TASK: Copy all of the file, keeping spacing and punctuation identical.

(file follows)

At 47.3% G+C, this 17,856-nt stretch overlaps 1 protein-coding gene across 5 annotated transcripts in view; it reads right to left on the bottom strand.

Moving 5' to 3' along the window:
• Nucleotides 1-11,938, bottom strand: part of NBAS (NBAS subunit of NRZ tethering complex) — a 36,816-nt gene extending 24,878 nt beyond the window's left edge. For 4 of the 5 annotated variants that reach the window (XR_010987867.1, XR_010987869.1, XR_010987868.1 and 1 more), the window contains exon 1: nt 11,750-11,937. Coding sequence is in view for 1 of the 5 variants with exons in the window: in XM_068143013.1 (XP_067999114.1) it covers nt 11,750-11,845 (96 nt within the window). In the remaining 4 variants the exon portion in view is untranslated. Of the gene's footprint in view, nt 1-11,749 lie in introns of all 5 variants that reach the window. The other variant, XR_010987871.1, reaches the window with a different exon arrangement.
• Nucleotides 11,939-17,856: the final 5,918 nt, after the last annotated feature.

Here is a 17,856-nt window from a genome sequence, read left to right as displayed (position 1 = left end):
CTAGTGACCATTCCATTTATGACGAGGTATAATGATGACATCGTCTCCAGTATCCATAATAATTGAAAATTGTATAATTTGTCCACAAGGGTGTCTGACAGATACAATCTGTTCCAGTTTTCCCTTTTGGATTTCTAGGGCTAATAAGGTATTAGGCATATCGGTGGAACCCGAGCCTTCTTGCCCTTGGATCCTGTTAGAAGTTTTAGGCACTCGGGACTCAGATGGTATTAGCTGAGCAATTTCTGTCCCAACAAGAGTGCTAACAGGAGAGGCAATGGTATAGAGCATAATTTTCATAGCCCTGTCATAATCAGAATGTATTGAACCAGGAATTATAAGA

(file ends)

At 47.3% G+C, this 17,856-nt stretch overlaps 1 protein-coding gene across 5 annotated transcripts in view; it reads right to left on the bottom strand.

Moving 5' to 3' along the window:
• Nucleotides 1-11,938, bottom strand: part of NBAS (NBAS subunit of NRZ tethering complex) — a 36,816-nt gene extending 24,878 nt beyond the window's left edge. For 4 of the 5 annotated variants that reach the window (XR_010987867.1, XR_010987869.1, XR_010987868.1 and 1 more), the window contains exon 1: nt 11,750-11,937. Coding sequence is in view for 1 of the 5 variants with exons in the window: in XM_068143013.1 (XP_067999114.1) it covers nt 11,750-11,845 (96 nt within the window). In the remaining 4 variants the exon portion in view is untranslated. Of the gene's footprint in view, nt 1-11,749 lie in introns of all 5 variants that reach the window. The other variant, XR_010987871.1, reaches the window with a different exon arrangement.
• Nucleotides 11,939-17,856: the final 5,918 nt, after the last annotated feature.

Here is a 17,856-nt window from a genome sequence, read left to right as displayed (position 1 = left end):
CTAGTGACCATTCCATTTATGACGAGGTATAATGATGACATCGTCTCCAGTATCCATAATAATTGAAAATTGTATAATTTGTCCACAAGGGTGTCTGACAGATACAATCTGTTCCAGTTTTCCCTTTTGGATTTCTAGGGCTAATAAGGTATTAGGCATATCGGTGGAACCCGAGCCTTCTTGCCCTTGGATCCTGTTAGAAGTTTTAGGCACTCGGGACTCAGATGGTATTAGCTGAGCAATTTCTGTCCCAACAAGAGTGCTAACAGGAGAGGCAATGGTATAGAGCATAATTTTCATAGCCCTGTCATAATCAGAATGTATTGAACCAGGAATTATAAGA